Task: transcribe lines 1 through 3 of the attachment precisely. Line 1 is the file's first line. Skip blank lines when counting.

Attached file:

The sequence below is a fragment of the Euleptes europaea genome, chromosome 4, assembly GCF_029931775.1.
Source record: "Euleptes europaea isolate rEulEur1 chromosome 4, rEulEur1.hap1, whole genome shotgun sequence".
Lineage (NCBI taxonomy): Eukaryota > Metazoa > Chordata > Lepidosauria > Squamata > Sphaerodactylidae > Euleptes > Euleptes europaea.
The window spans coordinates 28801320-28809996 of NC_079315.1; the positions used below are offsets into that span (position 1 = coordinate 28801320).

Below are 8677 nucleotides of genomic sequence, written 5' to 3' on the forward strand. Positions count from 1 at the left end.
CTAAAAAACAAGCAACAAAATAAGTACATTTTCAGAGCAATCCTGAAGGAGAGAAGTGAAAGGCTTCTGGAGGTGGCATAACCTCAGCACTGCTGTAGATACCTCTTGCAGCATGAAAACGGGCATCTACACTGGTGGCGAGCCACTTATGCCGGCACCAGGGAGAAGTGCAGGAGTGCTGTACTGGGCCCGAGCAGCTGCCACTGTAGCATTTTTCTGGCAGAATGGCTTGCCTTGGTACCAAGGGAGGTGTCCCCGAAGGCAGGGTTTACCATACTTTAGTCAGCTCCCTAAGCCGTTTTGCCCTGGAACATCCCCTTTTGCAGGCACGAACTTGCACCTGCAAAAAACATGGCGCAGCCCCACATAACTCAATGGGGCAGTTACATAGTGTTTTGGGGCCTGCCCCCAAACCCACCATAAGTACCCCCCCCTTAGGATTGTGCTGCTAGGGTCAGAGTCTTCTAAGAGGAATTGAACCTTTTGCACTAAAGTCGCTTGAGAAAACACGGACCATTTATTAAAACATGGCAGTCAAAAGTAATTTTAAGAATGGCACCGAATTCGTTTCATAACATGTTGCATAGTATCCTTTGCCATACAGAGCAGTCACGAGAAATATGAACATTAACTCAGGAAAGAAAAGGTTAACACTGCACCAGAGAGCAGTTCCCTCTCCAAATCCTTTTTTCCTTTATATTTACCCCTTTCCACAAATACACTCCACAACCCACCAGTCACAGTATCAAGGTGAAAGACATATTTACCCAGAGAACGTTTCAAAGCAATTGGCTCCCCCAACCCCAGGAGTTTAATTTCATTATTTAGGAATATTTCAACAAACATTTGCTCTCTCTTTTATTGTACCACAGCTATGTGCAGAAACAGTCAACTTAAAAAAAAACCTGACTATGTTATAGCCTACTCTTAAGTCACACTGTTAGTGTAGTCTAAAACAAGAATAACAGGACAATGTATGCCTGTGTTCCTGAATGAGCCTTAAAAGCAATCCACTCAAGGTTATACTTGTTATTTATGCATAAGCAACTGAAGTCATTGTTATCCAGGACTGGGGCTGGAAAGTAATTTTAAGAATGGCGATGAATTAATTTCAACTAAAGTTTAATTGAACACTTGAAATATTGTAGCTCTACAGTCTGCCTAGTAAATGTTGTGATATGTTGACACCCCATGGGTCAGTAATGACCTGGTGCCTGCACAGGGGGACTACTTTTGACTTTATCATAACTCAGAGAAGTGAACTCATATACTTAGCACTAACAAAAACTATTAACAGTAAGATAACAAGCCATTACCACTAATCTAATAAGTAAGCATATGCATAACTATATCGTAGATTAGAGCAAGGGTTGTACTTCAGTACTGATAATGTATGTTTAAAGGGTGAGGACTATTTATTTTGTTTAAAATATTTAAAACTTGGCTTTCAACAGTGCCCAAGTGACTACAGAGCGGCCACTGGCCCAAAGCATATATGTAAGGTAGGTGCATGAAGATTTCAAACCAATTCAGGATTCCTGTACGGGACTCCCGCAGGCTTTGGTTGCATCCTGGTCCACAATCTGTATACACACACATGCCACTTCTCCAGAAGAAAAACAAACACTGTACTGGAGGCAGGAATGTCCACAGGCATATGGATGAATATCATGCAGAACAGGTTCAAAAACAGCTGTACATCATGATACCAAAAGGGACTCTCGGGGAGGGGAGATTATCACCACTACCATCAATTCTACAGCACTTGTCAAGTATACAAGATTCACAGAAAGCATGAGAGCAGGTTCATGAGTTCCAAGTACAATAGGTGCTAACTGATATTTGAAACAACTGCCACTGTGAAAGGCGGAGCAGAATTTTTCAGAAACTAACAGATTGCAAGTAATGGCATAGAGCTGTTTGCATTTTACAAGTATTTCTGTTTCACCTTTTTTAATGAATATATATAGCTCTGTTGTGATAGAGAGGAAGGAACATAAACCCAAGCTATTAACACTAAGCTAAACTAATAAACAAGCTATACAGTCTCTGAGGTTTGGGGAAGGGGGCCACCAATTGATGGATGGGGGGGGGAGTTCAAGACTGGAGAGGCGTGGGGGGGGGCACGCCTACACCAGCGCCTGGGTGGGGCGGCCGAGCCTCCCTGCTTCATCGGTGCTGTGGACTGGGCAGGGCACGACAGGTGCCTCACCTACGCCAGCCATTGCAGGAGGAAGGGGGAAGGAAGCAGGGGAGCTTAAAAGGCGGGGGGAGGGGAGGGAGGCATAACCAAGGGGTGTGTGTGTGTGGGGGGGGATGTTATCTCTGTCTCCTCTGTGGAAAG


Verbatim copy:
The sequence below is a fragment of the Euleptes europaea genome, chromosome 4, assembly GCF_029931775.1.
Source record: "Euleptes europaea isolate rEulEur1 chromosome 4, rEulEur1.hap1, whole genome shotgun sequence".
Lineage (NCBI taxonomy): Eukaryota > Metazoa > Chordata > Lepidosauria > Squamata > Sphaerodactylidae > Euleptes > Euleptes europaea.